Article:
SJ pound plans put on hold

SJ pound plans put on hold

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The current pound is little more than a holding pen for livestock and four bare cages with a carport roof.

The pursuit for a permanent and proper place to impound escapee pups has been put on pause again.

Officers at the Shire of Serpentine Jarrahdale have been sent back to the drawing board after the state government nixed their idea to house the new DFES Emergency Training Academy on council-owned land at Mardella.

When DFES Minister Stephen Dawson struck Lot 500 Lampiter Drive off the government’s list of sites for consideration, he also inadvertently thwarted plans to co-locate a new purpose-built and appropriate animal management facility at the same location.

The current pound on Watkins Rd has attracted years of criticism from the community; four bare, metal boxes with a carport-style corrugated roof supplied as an afterthought to provide an iota of shade to the animals housed within.

Impounded dogs have had no choice but to swelter through the state’s record-breaking heatwave with no respite from the heat.

There’s no sewerage or electricity, so installing long-term security cameras is futile. And the floors don’t have proper drainage, making it difficult to clean them between dogs.

And cats are currently placed in emergency holding crates in close proximity to distressed, barking dogs.

In January 2022 the council was forced to apologise to one local resident after covering up the death of his dog at the facility– an incident which was later investigated and found to be most likely attributable to a damaged cage door.

Ironically, what serves as a pound is currently an improvement on what stood in its place before an ‘upgrade’ in 2017.

Fury over the state of the pound escalated online again recently after a resident saw a dog’s paws sticking out from the ‘animal prison’ on one of the hottest days experienced in Perth so far this year.

“To the shire, it’s time we had a decent, humane, air-conditioned pound. Stop spending money on beautifying the place and give the shire a reputation of being kind to all creatures great and small. Join me and shame the shire, if you agree,” Gail Hill said.

Many locals implored the incident be reported to the RSPCA for animal cruelty.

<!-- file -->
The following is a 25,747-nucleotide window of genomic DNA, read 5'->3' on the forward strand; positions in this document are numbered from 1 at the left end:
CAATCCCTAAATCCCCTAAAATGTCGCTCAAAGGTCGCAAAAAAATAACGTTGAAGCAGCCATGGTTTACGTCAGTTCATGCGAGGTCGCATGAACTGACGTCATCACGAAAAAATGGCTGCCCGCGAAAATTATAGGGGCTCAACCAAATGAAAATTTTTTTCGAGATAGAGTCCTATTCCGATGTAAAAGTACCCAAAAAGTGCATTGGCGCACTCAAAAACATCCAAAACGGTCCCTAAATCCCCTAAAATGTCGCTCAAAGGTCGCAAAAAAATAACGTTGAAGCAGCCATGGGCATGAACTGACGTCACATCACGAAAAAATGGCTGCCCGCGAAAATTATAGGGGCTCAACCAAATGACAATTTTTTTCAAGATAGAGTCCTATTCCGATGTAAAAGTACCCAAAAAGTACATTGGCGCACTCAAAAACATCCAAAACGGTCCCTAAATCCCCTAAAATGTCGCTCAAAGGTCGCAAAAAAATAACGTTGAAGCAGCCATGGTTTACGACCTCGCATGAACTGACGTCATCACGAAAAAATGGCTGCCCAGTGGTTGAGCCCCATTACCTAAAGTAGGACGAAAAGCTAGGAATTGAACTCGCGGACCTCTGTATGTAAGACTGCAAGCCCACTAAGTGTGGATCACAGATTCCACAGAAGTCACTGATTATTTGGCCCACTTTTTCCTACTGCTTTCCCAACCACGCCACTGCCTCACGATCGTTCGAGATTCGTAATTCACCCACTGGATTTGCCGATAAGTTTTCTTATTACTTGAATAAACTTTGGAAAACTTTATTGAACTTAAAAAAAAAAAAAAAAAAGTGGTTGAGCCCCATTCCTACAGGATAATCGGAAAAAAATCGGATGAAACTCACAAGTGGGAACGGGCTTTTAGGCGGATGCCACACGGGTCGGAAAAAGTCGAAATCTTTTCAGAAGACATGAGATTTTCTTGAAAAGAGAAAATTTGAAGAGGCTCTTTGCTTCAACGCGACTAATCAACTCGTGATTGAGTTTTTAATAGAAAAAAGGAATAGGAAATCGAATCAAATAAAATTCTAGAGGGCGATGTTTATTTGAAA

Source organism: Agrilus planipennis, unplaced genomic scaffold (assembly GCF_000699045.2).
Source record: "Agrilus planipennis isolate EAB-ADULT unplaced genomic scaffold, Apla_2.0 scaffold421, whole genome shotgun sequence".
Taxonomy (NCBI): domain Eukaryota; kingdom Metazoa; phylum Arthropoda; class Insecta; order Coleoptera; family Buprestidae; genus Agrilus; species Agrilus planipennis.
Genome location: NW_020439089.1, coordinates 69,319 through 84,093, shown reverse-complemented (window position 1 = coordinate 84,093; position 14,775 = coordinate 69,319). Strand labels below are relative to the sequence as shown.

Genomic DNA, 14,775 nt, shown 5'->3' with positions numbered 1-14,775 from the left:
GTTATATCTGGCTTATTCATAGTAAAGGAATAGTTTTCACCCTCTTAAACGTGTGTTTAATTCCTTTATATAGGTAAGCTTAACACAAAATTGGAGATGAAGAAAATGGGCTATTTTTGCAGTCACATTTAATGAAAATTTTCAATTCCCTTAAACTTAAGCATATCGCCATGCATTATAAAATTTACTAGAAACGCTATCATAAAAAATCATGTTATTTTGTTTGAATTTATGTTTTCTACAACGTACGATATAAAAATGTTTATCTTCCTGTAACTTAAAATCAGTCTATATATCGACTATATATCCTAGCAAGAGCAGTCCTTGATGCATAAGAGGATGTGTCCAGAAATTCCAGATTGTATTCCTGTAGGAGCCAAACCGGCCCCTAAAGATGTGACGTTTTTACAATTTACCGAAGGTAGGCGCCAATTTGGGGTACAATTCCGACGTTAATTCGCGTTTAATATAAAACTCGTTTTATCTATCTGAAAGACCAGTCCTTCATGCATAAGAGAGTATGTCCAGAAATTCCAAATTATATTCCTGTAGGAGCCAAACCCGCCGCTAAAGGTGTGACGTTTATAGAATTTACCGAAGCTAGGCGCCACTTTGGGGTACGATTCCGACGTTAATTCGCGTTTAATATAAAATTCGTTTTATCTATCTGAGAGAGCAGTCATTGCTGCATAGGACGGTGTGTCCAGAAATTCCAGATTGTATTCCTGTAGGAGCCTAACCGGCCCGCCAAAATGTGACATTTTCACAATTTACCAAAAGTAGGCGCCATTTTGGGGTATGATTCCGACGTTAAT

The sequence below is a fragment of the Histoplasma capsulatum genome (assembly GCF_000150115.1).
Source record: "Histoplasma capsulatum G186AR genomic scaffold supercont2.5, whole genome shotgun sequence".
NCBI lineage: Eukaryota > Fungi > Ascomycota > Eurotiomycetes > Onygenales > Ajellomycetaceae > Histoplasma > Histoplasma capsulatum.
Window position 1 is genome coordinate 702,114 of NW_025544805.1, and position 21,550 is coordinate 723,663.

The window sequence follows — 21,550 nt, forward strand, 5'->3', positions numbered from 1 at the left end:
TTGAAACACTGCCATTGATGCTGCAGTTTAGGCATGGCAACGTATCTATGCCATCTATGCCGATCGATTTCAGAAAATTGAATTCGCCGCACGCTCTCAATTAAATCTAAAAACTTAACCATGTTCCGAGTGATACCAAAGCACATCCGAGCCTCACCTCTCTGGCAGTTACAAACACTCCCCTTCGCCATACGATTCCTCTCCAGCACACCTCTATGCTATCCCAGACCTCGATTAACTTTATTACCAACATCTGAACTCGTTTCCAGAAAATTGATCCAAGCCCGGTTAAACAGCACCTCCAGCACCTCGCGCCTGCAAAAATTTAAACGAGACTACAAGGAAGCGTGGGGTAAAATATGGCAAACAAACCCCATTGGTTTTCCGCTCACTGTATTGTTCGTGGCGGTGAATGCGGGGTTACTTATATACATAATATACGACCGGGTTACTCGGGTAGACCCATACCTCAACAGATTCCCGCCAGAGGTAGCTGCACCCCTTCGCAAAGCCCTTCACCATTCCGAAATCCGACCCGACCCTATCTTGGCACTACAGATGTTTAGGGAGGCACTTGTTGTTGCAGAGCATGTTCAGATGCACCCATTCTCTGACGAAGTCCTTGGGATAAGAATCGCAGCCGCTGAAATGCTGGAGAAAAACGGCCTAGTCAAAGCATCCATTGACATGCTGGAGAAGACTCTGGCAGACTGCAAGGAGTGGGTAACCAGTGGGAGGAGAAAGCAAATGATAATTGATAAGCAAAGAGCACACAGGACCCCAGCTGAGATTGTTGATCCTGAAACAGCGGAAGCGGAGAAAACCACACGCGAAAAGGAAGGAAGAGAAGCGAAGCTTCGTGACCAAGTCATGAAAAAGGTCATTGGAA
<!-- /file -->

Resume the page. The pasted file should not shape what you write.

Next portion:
Council officers duly acknowledge the animal management facility as being ‘substandard’ for the ‘sympathetic wellbeing’ of the animals impounded there, sometimes for up to ‘three weeks’ while ‘awaiting rehoming’.

“Impounding of cats is currently a concerning issue. In the past, local vets were being used to impound cats for the required holding time and then rehomed from the vet or picked up by the officer and taken to Cat Haven, Animal Protection Society or similar for rehoming. Due to the increased number of cats, local vets have run out of capacity to assist regularly with impounding cats,” shire officers wrote in their report to council.

Local resident Lee Bond has followed the issue for many years and took councillors to task at Monday’s council meeting for their failure to find a solution to the problem over the past decade.

“Has any councillor made any serious attempt to bring this to council, or to close this site down, since 2015?” she asked during public question time.

A motion was brought to council on Monday to “request the Chief Executive Officer to present a business case” during the upcoming financial year in order to hire a consultant to see if upgrading the current facility was possible, or even worthwhile.

Councillor Tricia Duggin moved an amendment which added two more tasks for the consultant: to look into options of using locally available private kennels; or to look into using neighbouring councils’ pound facilities in the meantime while a more permanent solution was found.

That motion was passed unanimously.